The construction superintendent testified that this crane was multi-purpose in its nature and was used primarily for "setting structural steel" and "hanging iron;" that it was equipped with a long boom "to reach high places" in steel erection jobs; that the crane, rented from appellee, had been received from the appellee three to four weeks before the accident; that he and the particular crew which assembled this crane after its receipt were aware that it was not equipped with these safety devices. According to him, appellee was contacted about the lack of these safety features. He testified that he had used this and other cranes without the safety features and that this crane had not been used to set heavy iron, although it had been used every day to set "little stuff." He testified that he had set the rig "in operation" knowing that it was not safety equipped and the foreman on the job knew the crane was not so equipped. Further, he stated that customarily a "tag line" was used to take the slack out of the line when the crane was not equipped with a swivel.
Appellant correctly states the rules of law which apply in determining whether a directed verdict is correct. In Shearer v. Morgan, 240 Ark. 616, 401 S.W.2d 21 (1966) we said:"It is the long-established rule of this court that, in determining the correctness of the trial court's actions in directing a verdict for either party, we must take that view of the evidence which is most favorable to the party against whom the verdict is directed; and, if there is any substantial evidence tending to establish an issue in favor of the party against whom the verdict is directed, it is error for the court to take the case from the jury." [citing cases]
Also, in Harkrider v. Cox, 230 Ark. 155, 321 S.W.2d 226 (1959) we said:"The rule is well established that where fair-minded men might honestly differ as to the conclusions to be drawn from facts, whether controverted or uncontroverted, the question should go to the jury."
Even though we hold, which we do not, as contended by appellant, that the crane was an inherently dangerous instrumentality and that the appellee was negligent in furnishing or supplying decedent's employer with unsafe equipment, the appellant cannot prevail. This is true because, in directing a verdict for appellee, the court was correct in stating:"The most important and persuasive reason why this court is directing a verdict for the defendant Casey Jones is that there can be no question, I rule as a matter of law that representatives in high capacity in Bechtel Corporation admittedly knew that this crane was received *713 from whatever source without the safety devices. That they used it for a period of time. * * * But in any event, charged with that knowledge, in my opinion the law is clear that there was a very definite intervening cause that we cannot attribute to Casey Jones."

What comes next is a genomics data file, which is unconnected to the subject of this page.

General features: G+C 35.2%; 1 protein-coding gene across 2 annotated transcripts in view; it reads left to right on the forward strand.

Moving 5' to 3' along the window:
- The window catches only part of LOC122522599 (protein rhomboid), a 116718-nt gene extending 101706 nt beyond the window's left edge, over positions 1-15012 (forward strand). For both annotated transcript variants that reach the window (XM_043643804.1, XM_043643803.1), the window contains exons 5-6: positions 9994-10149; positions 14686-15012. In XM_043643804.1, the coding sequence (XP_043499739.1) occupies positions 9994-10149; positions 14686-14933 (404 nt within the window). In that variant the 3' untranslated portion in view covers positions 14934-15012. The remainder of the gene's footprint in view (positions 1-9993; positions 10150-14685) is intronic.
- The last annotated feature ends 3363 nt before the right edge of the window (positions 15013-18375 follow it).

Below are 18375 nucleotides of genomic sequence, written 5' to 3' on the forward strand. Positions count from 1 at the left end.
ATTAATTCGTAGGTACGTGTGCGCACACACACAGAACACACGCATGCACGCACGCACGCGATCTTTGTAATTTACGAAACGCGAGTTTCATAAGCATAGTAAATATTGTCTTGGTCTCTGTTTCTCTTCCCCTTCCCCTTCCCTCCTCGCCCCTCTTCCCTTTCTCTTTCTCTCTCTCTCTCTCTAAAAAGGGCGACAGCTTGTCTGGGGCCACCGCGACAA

In Collier v. Citizens Coach Co., 231 Ark. 489, 330 S.W.2d 74 (1959) we defined proximate cause as being:"That which, in a natural and continuous sequence, unbroken by any efficient intervening cause, produces the injury, and without which the result would not have occurred."
See, also, Hartsock v. Forsgren, Inc., 236 Ark. 167, 365 S.W.2d 117 (1963); Pittsburg Reduction Co. v. Horton, 87 Ark. 576, 113 S.W. 647 (1908); AMI 503.
In the case at bar it is undisputed that the crane had been on the job site and out of the appellee lessor's control for at least three to four weeks; that the crane was assembled on the job site and operated by the decedent's employer, during which time the appellee exercised no control over the crane's operation. Further, that decedent's employer was aware during this three to four weeks of use that the two safety devices were not on this crane; that, knowing this, decedent's employer directed him to work with or about this crane in the lifting of heavy structural steel which, according to the record, is the only time during the three to four weeks it had been so used; and that decedent's employer admitted that it was customary, in the absence of these safety devices, to take "the back lay out of the cable" before it is sent up. In the circumstances we are of the view that the acts of decedent's employer constituted an efficient, independent, and intervening proximate cause which superseded or broke the causal connection of the negligence, if any, of appellee.
BYRD, J., concurs.